Accordingly, the substances has two constituents, (a) Ultimate atoms or atoms and (b) aggregates or skandhas which include physical mixftures and compounds. The atoms are said to be indivisible, indestructible along with many other properties which our senses are unableto perceive. Later Aryaraksita in his Anuyogdvara and Padmanandi in his Jambuddvipa pannti samgano has two-foldly classified them (1) Ultimate or ideal atom (massless-energy) and (2) real atom. According to Bhagavati, they may be fourtouch ones and eight touch (matter) ones. Akalanka normally states tham as eight touch only with five properties. The scientific (now divisible) atom has been equated to real atom by current Jaina scholaras like Muni Mahendra Kumar, N. L. Jain and others. This has made many complex issues solved in current days. Yativrsabha of Triloka Prajnapti has given the size of real atom as equivalent to —10-13 cm. `combinations of physical properties like touch, taste, colour and smell which are not found in other Digambara scriptures. The atoms are said to be active with a minimum speed of one space point and a maximum speed of the end of the Universe per unit Samaya. No normal speed are mentioned. The atoms have positive and negative charges on the basis of which they combine with each other accoring to some rules whose explanations are different in many texts. Puspadanta, Bhutabali, Kundakunda and Umasvati have taken them in gross form while Pujyapada explains them on the basis of electrical charges. Bhagvati mentioned a specific adhesive force in them for bonding. All acarayas have stated atoms to be formed by the process of division. They may be causes to form aggregares. These properties have been admitted upto about Amriticandra's time of tenth century C. E. with no change afterwards.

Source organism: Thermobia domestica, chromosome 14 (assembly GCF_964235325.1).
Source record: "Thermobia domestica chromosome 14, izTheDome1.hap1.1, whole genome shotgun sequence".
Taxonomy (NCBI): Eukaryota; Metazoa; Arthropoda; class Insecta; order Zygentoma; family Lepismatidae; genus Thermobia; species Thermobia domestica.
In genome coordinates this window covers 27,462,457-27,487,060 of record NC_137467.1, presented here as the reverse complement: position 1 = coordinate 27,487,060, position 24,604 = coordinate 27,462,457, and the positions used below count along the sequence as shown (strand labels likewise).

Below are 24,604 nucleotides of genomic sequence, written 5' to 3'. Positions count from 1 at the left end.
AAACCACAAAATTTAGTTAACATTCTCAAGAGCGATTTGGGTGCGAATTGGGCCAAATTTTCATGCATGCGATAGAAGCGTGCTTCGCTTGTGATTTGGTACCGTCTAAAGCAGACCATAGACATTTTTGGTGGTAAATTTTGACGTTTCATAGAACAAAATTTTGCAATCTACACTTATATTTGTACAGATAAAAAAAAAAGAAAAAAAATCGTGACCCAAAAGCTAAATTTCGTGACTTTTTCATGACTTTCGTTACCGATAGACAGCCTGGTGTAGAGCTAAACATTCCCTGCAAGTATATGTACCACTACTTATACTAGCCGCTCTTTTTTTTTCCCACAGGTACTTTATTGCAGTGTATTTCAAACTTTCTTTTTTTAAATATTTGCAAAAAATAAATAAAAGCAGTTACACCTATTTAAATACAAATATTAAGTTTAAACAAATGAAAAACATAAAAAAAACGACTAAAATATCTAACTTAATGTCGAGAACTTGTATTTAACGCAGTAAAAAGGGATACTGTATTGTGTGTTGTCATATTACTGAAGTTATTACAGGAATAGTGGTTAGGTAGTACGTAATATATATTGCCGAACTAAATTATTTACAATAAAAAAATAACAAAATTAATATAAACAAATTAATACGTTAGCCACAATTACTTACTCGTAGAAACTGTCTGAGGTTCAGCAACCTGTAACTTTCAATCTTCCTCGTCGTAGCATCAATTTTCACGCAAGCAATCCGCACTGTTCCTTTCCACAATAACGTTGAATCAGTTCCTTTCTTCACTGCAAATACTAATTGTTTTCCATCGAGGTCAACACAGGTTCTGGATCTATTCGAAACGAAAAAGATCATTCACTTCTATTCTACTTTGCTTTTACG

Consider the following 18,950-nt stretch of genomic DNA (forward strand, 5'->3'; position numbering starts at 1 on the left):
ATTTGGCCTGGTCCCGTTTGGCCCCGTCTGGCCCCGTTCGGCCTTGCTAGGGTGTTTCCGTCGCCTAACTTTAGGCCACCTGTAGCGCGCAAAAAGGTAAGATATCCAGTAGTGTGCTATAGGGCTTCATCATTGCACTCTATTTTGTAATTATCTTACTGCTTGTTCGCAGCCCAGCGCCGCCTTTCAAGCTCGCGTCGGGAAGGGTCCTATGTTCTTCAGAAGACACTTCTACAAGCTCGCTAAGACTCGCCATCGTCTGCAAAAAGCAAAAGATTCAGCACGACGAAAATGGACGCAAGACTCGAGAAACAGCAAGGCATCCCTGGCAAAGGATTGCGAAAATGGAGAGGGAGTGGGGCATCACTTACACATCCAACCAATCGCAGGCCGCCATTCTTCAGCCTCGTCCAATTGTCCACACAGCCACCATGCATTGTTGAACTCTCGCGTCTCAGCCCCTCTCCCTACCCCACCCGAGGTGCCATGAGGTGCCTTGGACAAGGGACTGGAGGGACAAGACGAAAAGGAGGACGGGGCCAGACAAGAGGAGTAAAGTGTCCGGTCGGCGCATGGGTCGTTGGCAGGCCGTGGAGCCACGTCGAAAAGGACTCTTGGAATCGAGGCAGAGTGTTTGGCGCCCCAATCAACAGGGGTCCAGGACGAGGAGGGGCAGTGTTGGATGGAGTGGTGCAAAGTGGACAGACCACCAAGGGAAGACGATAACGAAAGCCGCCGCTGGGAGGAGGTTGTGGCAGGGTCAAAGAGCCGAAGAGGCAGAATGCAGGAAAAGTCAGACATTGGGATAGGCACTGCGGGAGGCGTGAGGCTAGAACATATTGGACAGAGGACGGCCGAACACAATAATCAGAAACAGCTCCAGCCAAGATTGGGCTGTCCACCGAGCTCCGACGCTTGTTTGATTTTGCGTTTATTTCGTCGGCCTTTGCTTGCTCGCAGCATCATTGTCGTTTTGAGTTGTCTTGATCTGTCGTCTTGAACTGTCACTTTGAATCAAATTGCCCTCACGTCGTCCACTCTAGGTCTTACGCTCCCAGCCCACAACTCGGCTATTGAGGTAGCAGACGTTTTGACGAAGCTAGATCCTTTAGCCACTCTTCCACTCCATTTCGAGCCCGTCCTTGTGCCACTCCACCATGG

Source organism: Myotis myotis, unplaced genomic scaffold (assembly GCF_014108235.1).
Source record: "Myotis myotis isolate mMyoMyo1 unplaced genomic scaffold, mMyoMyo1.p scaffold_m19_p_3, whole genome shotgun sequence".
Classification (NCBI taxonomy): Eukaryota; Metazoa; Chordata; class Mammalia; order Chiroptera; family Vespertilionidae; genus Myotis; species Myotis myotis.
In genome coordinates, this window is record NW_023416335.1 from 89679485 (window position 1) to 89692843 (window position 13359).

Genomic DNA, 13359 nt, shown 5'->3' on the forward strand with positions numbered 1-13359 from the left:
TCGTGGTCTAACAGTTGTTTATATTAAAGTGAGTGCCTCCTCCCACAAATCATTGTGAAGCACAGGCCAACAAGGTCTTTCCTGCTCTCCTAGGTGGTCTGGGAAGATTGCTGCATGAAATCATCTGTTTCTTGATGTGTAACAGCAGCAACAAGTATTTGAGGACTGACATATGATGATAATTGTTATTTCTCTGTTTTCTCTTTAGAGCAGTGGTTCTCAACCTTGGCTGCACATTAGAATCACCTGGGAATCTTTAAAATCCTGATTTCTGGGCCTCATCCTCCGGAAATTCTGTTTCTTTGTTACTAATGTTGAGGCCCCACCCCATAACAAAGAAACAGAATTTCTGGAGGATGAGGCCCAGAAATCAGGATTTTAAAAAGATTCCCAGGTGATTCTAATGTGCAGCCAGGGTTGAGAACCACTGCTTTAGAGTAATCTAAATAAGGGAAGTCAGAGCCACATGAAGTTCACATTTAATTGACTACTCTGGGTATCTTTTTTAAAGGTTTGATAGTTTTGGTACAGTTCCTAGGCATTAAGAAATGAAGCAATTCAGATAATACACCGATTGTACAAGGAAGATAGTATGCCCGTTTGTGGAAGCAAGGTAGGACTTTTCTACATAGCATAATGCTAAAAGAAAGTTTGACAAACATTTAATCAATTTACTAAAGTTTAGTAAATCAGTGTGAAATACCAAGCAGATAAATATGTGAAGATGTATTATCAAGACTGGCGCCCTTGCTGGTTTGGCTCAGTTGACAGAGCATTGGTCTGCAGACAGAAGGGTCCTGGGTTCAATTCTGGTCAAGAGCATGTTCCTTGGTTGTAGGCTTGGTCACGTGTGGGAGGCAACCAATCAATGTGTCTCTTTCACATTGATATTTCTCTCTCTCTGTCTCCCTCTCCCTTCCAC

The aggregates are formed by three methods :